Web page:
The billionaire boss of a South Korean construction giant is encouraging his workers to have children with a $75,000 bonus



How much is putting your career aside to have a baby worth? A $75,000 bonus, at the South Korean construction company, Booyoung Group. 

The Seoul-based firm is handing out 100 million Korean won ($75,000) each time an employee has a baby to help reverse the country’s declining birth rate—and it’s even backdating payments to those who started a family before the policy came into place.

“If the current state of low birthrates persists, we will face a national existential crisis such as workforce decline and a lack of defense manpower necessary for national security,” Lee Joong-keun the founder and chairman of Booyoung Group said at a staff meeting, according to multiple reports.

“The low birthrate results from financial burdens and difficulties in balancing work and family life, so we decided to take such a drastic measure.”

As well as awarding a total of seven billion Korean won ($5.25 million) to employees who collectively had 70 babies since 2021, the construction giant’s “drastic” measures include potentially footing the bill for larger families’ rent.

“If land is provided by the government, for employees with three or more children, we’ll let them choose between a childbirth incentive equivalent for three newborns or a public housing-like rental home [with no tenant tax burden or maintenance responsibilities],” the 84-year-old billionaire added.

What’s more, the no-strings-attached benefit will be available to both male and female employees at its 2,500-strong workforce, the company confirmed to CNN.

In addition to the childbirth incentive, Booyoung Group is reportedly already trying to ease the financial burden on parents by helping out with college tuition for employees’ children, medical expenses for direct family members, and child allowances.

On top of that, Joong-keun is also proposing the state implement a new tax deduction system to waive corporate and income tax so the employees can receive full benefits of the parenting incentives and more companies can follow suit.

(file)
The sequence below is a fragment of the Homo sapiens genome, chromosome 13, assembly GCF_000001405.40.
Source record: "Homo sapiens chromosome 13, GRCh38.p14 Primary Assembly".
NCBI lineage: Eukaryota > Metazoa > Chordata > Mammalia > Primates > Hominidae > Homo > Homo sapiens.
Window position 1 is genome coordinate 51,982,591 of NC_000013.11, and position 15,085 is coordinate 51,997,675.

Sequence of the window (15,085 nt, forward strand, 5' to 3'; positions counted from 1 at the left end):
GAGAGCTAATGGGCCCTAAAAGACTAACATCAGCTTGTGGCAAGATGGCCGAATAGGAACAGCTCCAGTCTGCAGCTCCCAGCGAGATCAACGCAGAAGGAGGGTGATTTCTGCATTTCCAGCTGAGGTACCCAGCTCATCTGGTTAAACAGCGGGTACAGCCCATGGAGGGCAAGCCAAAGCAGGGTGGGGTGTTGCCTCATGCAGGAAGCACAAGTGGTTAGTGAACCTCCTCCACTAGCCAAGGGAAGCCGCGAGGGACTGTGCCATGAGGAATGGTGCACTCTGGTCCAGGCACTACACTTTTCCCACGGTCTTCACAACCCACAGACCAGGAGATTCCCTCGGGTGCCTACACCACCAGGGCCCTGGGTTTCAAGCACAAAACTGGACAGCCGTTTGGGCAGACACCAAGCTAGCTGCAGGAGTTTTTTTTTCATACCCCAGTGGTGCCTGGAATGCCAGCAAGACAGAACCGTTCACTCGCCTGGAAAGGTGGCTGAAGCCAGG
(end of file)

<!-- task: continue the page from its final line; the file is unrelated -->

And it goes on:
South Korea’s falling birth rate is bad for business

South Korea’s government has already subsidized housing for newlyweds, discounted postpartum care for new mothers and even introduced a “baby payment” of $2,250 for each newborn—but it’s not enough to convince the country’s severely declining population to have kids.

The country currently has the world’s lowest fertility rate, with the number of babies expected per South Korean woman dropping to 0.78 in 2022. Worryingly, that figure is expected to fall further to 0.65 in 2025.

In comparison, experts say that a rate of 2.1 is needed for a country to maintain a stable population without migration. 

Now South Korea’s corporate giants are being forced to step in and reverse the trend that could see the country’s workforce halve within 50 years: Samsung Electronics, LG Electronics and Hyundai, have introduced various kid-friendly perks including onsite daycare facilities, fertility benefits and even two years of parental leave. 

But Booyoung Group is the first company to provide “substantial cash support” for every newborn, according to Korea JoongAng Daily.

The benevolent billionaire has served jail time

This isn’t the first time that Joong-keun…who is credited with introducing rental housing in South Korea—has made headlines for generously handing out cash to people.

Last year, the billionaire gave more than $100 million in cash to residents of his hometown and alumni of its local school.

Having grown up in poverty in the small rural village of Unpyeong-ri, Joong-keun reportedly wanted to express his “thanks to the support of villagers”, including during his three stint in prison.

The entrepreneur’s rags-to-riches story took a dark turn in 2004 when he was charged with tax evasion and embezzling company funds. 

In 2018, Joong-keun was once again arrested on similar charges and released on parole in 2021. 

As a result of his sentence, Joong-keun has been barred for five years from working at any entity connected with the source of his crime, according to UPI News Korea—meaning that he technically will not be allowed to lead Booyoung again until early 2027.

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